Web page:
This is part of a digital book art project that looks really fantastic.
The artist, Airen Kang, has created here actual virtual books - they’re not real books, they’re sculptures. This project is called Light Reading, appropriately enough. One day I’d like to have bookshelves to highlight real physical books in a manner similar to this.
This one’s so obvious I’d almost call it low-hanging fruit.
Every writer I know is a master at avoiding work. So much so that we pretty much need lessons on how NOT to avoid work.
(image via B On the Ball)
His mind raced. The smell of the blood would draw the dead as quickly as the mosquitoes, and the dead were more tenacious by far. “Let’s move out, quick!” he whispered. “They’re not far, they’ll smell this and be on us.”
He cringed even as he said it; he didn’t know exactly what he’d cut himself on. Taking care of the wound was their second priority. Leaving it any longer than absolutely necessary was as certain a death sentence as being caught by the dead. If they didn’t track them down by it, he’d die of infection.
They moved as quick as they dared through the broken street, avoiding rusted, rotting lumps that could only rarely be identified as cars. They were spurred on by the eerie, inarticulate vocalizations that were all the dead could produce. The moon was still hidden away behind thick clouds.
“We need more light,” Oliver growled as he nearly gashed his own leg open on some sort of rod of metal jutting up from the ground.
“Can’t, too risky. They’re too close on us as it is.” He was grateful they were so slow. These were old dead, bodies dried out, slow moving husks.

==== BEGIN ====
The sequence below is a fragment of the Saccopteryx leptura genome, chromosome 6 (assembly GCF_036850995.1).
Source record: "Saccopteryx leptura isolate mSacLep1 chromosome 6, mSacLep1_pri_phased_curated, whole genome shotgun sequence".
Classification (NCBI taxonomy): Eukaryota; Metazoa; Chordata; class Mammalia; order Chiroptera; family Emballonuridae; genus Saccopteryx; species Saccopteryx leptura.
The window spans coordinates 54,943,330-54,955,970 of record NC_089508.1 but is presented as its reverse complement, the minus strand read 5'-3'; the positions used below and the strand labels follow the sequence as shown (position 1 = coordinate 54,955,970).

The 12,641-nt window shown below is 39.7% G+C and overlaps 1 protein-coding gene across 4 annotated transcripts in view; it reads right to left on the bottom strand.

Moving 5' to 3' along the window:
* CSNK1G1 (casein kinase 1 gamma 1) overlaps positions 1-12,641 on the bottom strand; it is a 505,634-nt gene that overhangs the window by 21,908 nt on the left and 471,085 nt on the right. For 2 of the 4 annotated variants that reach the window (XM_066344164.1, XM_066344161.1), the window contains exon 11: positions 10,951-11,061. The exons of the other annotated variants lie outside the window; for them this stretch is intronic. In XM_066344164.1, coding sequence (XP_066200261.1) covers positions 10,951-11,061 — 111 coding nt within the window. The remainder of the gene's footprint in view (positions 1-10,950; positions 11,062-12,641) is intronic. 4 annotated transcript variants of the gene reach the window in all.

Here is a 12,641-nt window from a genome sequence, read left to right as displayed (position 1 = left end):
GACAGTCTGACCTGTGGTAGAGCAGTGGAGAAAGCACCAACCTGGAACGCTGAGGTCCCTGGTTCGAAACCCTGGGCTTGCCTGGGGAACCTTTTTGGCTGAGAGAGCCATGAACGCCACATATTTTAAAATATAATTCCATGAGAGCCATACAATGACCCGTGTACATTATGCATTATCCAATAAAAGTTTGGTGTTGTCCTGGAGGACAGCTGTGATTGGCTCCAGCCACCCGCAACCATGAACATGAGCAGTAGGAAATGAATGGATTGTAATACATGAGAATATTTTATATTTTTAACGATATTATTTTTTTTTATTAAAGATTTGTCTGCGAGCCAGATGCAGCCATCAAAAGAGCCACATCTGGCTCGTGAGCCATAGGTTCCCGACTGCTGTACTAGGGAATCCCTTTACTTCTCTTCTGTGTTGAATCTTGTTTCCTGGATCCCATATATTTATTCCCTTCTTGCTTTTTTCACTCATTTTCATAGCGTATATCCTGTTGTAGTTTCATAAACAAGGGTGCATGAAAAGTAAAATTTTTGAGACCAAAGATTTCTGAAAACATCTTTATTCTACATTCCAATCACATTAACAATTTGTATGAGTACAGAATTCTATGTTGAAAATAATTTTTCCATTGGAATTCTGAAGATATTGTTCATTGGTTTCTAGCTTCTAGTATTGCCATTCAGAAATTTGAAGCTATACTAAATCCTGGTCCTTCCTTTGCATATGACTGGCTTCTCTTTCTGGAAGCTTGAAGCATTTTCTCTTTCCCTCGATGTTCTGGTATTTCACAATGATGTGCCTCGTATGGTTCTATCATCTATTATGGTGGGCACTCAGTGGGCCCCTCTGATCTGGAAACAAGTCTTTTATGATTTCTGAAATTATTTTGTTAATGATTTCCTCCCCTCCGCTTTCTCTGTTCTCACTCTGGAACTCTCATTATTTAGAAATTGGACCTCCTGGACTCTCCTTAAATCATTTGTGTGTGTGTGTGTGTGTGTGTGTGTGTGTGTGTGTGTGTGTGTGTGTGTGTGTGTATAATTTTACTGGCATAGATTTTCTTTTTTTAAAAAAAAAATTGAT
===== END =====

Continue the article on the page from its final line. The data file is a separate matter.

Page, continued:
“I know. Didn’t say I was gonna open it up, just said I wish we could.”
“If wishin’ did any good, the dead would all be gone.” They had to be almost there. They had to be. Nothing looked at all familiar though, and Jake found himself wishing for more light in spite of his own advice.
Ahhh books, truly they are portals to realms of pure imagination.
It’s only fitting to use book ends like these, then. I do love me some Portal. :)
(Image via Geeky Gadgets)
This is a cover I found while looking for more funny book covers, and I suppose it’s kind of funny in a retro sort of ‘Oh look, surf-riding! How silly!’ kind of way, but mostly it’s just interesting and cool. This is ‘The Art of Surf-Riding on the Cornish Coast,’ a British book from 1934.
(Image via CoolPlaces)
Sometimes you just have to take a break and listen to something, engage your ears to give your poor weary eyeballs a rest. If you don’t mind VERY not safe for work content, friend of the site Brian Brushwood has a comedy album that makes for a great diversion. Night Attack 2: Enjoy the Garden is available on several platforms, available at the link below.